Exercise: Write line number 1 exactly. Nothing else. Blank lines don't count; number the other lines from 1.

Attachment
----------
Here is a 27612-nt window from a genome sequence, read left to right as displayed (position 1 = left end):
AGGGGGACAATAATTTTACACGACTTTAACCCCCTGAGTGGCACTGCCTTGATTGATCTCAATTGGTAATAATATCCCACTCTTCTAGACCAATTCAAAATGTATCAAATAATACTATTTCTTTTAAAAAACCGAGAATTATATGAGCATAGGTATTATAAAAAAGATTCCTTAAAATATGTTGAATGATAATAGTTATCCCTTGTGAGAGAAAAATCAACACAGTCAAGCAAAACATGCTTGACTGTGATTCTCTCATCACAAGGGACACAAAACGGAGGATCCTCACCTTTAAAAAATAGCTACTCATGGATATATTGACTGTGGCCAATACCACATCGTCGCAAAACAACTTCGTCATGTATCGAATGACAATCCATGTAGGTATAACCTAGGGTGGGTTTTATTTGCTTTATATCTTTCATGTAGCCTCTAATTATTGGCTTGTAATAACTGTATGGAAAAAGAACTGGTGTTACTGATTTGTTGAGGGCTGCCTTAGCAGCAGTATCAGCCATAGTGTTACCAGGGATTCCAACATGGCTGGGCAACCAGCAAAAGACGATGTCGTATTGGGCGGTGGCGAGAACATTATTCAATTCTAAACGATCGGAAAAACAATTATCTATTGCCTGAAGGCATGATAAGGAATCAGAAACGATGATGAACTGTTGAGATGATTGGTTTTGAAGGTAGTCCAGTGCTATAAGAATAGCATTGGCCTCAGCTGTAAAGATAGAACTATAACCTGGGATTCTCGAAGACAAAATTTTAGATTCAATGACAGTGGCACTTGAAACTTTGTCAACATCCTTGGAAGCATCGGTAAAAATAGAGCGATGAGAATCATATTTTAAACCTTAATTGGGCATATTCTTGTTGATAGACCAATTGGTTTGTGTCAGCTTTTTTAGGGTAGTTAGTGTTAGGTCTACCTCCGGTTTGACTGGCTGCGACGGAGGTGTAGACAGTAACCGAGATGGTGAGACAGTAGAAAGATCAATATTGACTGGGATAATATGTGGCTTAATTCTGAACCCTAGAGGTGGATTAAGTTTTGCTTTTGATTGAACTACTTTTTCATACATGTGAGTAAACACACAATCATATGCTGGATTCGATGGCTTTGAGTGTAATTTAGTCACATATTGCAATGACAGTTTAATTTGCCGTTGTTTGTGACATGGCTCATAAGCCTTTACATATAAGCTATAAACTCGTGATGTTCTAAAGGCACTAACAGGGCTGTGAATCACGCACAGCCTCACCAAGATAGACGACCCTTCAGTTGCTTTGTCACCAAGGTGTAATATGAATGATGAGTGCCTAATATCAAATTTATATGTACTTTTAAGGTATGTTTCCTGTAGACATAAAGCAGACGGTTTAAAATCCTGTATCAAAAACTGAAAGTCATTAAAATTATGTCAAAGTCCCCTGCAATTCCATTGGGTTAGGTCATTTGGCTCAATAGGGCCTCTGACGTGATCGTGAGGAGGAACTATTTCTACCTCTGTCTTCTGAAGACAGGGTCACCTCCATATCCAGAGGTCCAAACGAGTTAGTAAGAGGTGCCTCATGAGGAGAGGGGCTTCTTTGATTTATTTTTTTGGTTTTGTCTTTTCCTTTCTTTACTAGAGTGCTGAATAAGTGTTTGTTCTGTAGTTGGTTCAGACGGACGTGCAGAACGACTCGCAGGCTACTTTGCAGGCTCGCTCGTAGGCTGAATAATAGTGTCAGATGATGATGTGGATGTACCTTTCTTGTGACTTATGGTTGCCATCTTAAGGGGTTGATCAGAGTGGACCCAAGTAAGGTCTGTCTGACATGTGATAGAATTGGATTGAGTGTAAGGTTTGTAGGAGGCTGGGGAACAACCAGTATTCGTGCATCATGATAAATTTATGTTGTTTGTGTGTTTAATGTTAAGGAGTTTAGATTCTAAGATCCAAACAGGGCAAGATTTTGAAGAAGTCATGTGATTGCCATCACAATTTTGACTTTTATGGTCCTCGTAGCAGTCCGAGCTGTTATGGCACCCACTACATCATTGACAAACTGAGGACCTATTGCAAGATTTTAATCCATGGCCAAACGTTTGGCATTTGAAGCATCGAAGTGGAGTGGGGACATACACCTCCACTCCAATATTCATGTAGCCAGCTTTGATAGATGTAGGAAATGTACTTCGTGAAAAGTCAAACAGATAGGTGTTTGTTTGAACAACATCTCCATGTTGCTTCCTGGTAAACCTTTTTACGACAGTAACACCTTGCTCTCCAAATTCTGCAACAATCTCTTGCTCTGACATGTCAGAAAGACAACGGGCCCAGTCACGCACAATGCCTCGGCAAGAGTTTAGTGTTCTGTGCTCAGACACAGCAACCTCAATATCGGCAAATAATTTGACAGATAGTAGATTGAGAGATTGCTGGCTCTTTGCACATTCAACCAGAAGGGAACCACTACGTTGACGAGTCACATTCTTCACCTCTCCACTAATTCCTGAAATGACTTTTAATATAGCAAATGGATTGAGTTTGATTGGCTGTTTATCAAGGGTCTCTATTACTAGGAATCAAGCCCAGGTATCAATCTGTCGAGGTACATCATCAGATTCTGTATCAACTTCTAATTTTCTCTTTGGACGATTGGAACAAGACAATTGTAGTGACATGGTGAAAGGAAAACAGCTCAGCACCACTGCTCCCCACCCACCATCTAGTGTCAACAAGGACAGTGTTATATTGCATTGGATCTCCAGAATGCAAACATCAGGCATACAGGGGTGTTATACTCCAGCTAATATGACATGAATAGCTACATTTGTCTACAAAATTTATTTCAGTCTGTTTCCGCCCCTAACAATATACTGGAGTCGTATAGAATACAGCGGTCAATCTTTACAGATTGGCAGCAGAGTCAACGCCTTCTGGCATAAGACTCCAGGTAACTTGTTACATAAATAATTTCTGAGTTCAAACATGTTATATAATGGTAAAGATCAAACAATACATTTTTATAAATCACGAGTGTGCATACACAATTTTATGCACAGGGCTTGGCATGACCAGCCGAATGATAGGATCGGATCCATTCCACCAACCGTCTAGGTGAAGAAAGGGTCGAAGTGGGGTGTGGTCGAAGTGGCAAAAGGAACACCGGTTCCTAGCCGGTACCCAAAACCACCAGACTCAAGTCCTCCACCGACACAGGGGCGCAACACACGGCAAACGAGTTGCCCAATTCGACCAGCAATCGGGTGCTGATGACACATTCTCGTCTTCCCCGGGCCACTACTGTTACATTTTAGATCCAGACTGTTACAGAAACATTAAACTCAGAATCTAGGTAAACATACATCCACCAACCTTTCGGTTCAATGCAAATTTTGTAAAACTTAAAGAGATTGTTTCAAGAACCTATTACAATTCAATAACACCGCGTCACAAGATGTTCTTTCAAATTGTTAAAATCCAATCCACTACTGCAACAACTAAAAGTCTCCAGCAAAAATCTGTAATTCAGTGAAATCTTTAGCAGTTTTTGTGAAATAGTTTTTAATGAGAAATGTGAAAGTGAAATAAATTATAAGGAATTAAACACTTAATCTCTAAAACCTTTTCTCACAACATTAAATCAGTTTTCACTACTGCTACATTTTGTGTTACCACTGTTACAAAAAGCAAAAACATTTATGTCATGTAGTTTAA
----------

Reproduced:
Here is a 27612-nt window from a genome sequence, read left to right as displayed (position 1 = left end):